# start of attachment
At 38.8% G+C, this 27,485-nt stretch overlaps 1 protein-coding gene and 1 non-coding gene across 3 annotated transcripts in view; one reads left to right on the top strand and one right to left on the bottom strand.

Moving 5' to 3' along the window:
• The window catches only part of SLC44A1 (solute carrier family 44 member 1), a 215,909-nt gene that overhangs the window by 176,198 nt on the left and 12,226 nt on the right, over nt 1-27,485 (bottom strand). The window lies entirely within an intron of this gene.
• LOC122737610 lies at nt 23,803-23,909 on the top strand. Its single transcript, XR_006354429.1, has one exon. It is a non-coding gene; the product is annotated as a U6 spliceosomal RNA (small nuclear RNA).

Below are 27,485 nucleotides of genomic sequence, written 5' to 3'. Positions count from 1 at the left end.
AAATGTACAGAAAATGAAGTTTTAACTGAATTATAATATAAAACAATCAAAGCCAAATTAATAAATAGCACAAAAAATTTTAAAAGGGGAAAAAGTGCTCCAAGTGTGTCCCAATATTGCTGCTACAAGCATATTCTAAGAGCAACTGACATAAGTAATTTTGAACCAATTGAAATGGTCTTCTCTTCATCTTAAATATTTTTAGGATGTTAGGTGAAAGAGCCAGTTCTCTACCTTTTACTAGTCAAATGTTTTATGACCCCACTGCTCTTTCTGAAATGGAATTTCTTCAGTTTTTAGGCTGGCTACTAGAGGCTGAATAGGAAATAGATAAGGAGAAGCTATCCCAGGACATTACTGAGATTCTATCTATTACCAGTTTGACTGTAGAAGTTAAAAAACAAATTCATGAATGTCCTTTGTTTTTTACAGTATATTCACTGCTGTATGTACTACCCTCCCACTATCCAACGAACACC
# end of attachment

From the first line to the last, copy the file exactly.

At 38.8% G+C, this 27,485-nt stretch overlaps 1 protein-coding gene and 1 non-coding gene across 3 annotated transcripts in view; one reads left to right on the top strand and one right to left on the bottom strand.

Moving 5' to 3' along the window:
• The window catches only part of SLC44A1 (solute carrier family 44 member 1), a 215,909-nt gene that overhangs the window by 176,198 nt on the left and 12,226 nt on the right, over nt 1-27,485 (bottom strand). The window lies entirely within an intron of this gene.
• LOC122737610 lies at nt 23,803-23,909 on the top strand. Its single transcript, XR_006354429.1, has one exon. It is a non-coding gene; the product is annotated as a U6 spliceosomal RNA (small nuclear RNA).

Below are 27,485 nucleotides of genomic sequence, written 5' to 3'. Positions count from 1 at the left end.
AAATGTACAGAAAATGAAGTTTTAACTGAATTATAATATAAAACAATCAAAGCCAAATTAATAAATAGCACAAAAAATTTTAAAAGGGGAAAAAGTGCTCCAAGTGTGTCCCAATATTGCTGCTACAAGCATATTCTAAGAGCAACTGACATAAGTAATTTTGAACCAATTGAAATGGTCTTCTCTTCATCTTAAATATTTTTAGGATGTTAGGTGAAAGAGCCAGTTCTCTACCTTTTACTAGTCAAATGTTTTATGACCCCACTGCTCTTTCTGAAATGGAATTTCTTCAGTTTTTAGGCTGGCTACTAGAGGCTGAATAGGAAATAGATAAGGAGAAGCTATCCCAGGACATTACTGAGATTCTATCTATTACCAGTTTGACTGTAGAAGTTAAAAAACAAATTCATGAATGTCCTTTGTTTTTTACAGTATATTCACTGCTGTATGTACTACCCTCCCACTATCCAACGAACACC